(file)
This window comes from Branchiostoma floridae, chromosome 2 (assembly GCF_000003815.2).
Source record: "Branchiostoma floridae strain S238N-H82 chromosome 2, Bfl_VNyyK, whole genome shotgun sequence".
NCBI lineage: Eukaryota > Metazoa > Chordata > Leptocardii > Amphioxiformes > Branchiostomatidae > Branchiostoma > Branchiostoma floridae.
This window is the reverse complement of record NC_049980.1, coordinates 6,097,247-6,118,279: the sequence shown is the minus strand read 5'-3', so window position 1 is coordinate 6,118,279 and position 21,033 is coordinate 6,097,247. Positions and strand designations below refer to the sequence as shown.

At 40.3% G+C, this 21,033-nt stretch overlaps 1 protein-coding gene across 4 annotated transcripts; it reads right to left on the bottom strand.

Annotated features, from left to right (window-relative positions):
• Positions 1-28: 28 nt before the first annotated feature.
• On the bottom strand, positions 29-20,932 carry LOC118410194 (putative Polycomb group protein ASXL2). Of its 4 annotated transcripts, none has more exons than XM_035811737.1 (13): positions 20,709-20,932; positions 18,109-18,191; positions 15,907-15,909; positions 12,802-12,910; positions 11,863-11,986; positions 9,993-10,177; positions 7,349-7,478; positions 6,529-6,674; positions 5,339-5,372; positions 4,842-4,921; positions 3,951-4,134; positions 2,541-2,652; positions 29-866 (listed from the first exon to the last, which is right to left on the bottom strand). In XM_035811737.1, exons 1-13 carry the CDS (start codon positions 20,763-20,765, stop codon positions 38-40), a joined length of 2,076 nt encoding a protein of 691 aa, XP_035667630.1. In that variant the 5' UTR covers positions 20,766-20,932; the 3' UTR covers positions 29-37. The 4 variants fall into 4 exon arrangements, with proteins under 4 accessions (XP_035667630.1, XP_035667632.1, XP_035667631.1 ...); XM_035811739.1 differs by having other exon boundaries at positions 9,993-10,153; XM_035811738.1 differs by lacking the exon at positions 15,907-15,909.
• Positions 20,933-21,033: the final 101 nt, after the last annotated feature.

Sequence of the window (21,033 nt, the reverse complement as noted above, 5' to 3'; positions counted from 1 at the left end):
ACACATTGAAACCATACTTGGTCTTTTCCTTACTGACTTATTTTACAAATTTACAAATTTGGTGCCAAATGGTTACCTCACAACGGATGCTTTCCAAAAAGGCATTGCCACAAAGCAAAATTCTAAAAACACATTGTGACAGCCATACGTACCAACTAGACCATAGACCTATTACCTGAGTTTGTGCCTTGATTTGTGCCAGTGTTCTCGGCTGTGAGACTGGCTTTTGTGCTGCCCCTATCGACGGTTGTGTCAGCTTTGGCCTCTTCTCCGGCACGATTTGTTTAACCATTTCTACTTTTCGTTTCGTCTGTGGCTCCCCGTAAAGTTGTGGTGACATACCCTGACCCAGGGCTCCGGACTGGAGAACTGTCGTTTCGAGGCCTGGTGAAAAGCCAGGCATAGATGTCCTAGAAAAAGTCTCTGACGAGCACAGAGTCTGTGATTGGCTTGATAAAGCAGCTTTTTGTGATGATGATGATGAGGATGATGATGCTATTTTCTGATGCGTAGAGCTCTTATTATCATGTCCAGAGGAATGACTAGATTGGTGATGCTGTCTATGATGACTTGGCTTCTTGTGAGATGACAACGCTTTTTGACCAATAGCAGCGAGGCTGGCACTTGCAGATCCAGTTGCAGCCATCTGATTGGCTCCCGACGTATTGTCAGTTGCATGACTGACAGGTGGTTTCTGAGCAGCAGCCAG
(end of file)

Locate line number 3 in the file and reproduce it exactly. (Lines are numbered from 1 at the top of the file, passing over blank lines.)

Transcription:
NCBI lineage: Eukaryota > Metazoa > Chordata > Leptocardii > Amphioxiformes > Branchiostomatidae > Branchiostoma > Branchiostoma floridae.